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Over the past one or two years, the major cities across the country have seen a significant rise in affordable housing projects. According to a white paper by KPMG, titled ‘Indian real estate: Unfolding the new era of growth’, the affordable housing segment is likely to grow by over 30 per cent, over the medium-term. Owing to low interest rates, various sops from the government and demand from consumers, development firms are now looking into this segment, which was once considered to be a low-profit segment by many in the industry.
Pradeep Aggarwal, chairman and co-founder – Signature Global Group and chairman – Affordable Housing Council of ASSOCHAM, explains how “There has been a significant rise in the number of affordable housing launches, in comparison to the last couple of years and there is a profit margin in these projects.”
Factors driving the growth of the affordable housing segment
|Factor 1||Factor 2||Factor 3||Factor 4|
|Rising interest from development firms, backed by fund houses||Interest subsidy on housing loan – The Credit Linked Subsidy Scheme (CLSS) of the PMAY in December 2016, incorporated two new segments – loans up to Rs 9 lakhs and Rs 12 lakhs, with subvention of 4% and 3%, respectively.||Higher allocation of funds for affordable housing – The allocation under the Pradhan Mantri Awas Yojana (PMAY) for FY2018 was increased by 39 per cent to Rs 290 billion (ICRA Feb 2017 Insights)||Infrastructure status accorded to affordable housing|
|This has led to higher launches this year.||This has led to more number of buyers from this segment entering the market.||More housing supply to come up across states.||Likely to improve the access to funding avenues for the segment.|
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Demand and supply
“Developers have realised that the demand for affordable housing is high. So, they have started paying much-needed attention to this segment,” says Aggarwal, whose company has announced over 9,000 affordable units in Gurugram and plans to bring 20,000 more in future. The government’s agenda of ‘Housing for All by 2022’, has also encouraged a large number of developers to eye the affordable segment, which has huge growth potential, adds RK Arora, chairman, Supertech Limited. “Demand for home loans in the affordable segment, has also seen an uptick. There has been an increase in the number of queries, which will in turn lead to sales, in times to come,” he maintains.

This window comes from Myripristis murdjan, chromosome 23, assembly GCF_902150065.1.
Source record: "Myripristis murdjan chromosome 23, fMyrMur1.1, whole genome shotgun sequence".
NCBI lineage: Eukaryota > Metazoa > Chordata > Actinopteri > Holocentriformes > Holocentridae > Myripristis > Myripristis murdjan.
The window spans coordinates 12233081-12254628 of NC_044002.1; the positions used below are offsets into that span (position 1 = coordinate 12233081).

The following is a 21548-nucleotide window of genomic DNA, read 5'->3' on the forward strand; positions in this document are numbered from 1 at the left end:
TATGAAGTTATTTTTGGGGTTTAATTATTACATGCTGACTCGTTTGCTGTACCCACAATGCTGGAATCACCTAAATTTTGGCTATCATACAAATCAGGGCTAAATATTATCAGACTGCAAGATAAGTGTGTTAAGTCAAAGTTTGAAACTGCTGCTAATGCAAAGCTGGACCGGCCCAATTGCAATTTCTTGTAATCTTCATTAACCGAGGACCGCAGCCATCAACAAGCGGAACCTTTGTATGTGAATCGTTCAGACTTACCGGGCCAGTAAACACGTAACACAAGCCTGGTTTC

Government sops for affordable housing
Neeraj Bansal, partner and head, ASEAN Corridor and Building, Construction and Real Estate, KPMG in India, believes that “The infrastructure status to affordable housing, has prompted developers to enter into this segment. This has also provided access to cheaper funding by way of debt, which would reduce the overall cost of homes.”
Arora also credits the government’s subsidy scheme for boosting the segment. “Under the CLSS, beneficiaries are extended interest subsidy of 4 per cent (for MIG with an annual income of Rs 6-12 lakhs) and 3 per cent (for MIG with an annual income of Rs 12-18 lakhs). Moreover, some builders are tweaking their unit’s ticket size, to make it affordable and to avail of tax benefits,” he points out.
If the government lowers the rate of GST (Goods and Services Tax) on affordable housing, from 12 to 8 per cent, as has been suggested in some quarters, this could benefit the development firms and eventually, reduce the rates of housing.
Credit rating agency, ICRA, in its report, said that it expects the growth rates in the affordable housing segment to be in the region of 30 per cent, adding that it would be one of the key drivers for the Indian mortgage finance market.
Key challenges faced by the affordable housing segment
SK Sayal, managing director and CEO, Bharti Realty Ltd, explains that “While a number of state governments have made schemes, under which development firms are bringing in projects, the availability of land in the city areas, remains the biggest challenge.” While state governments having realised the potential of freeing up land, this land is available only in the peripheral areas, he points out. “This defeats the purpose of affordable housing, as the people living in these projects will have to spend time and money to travel to their work places,” he adds. The growth of affordable housing and the sector, for this reason, could well depend on the availability of affordable land at the right locations.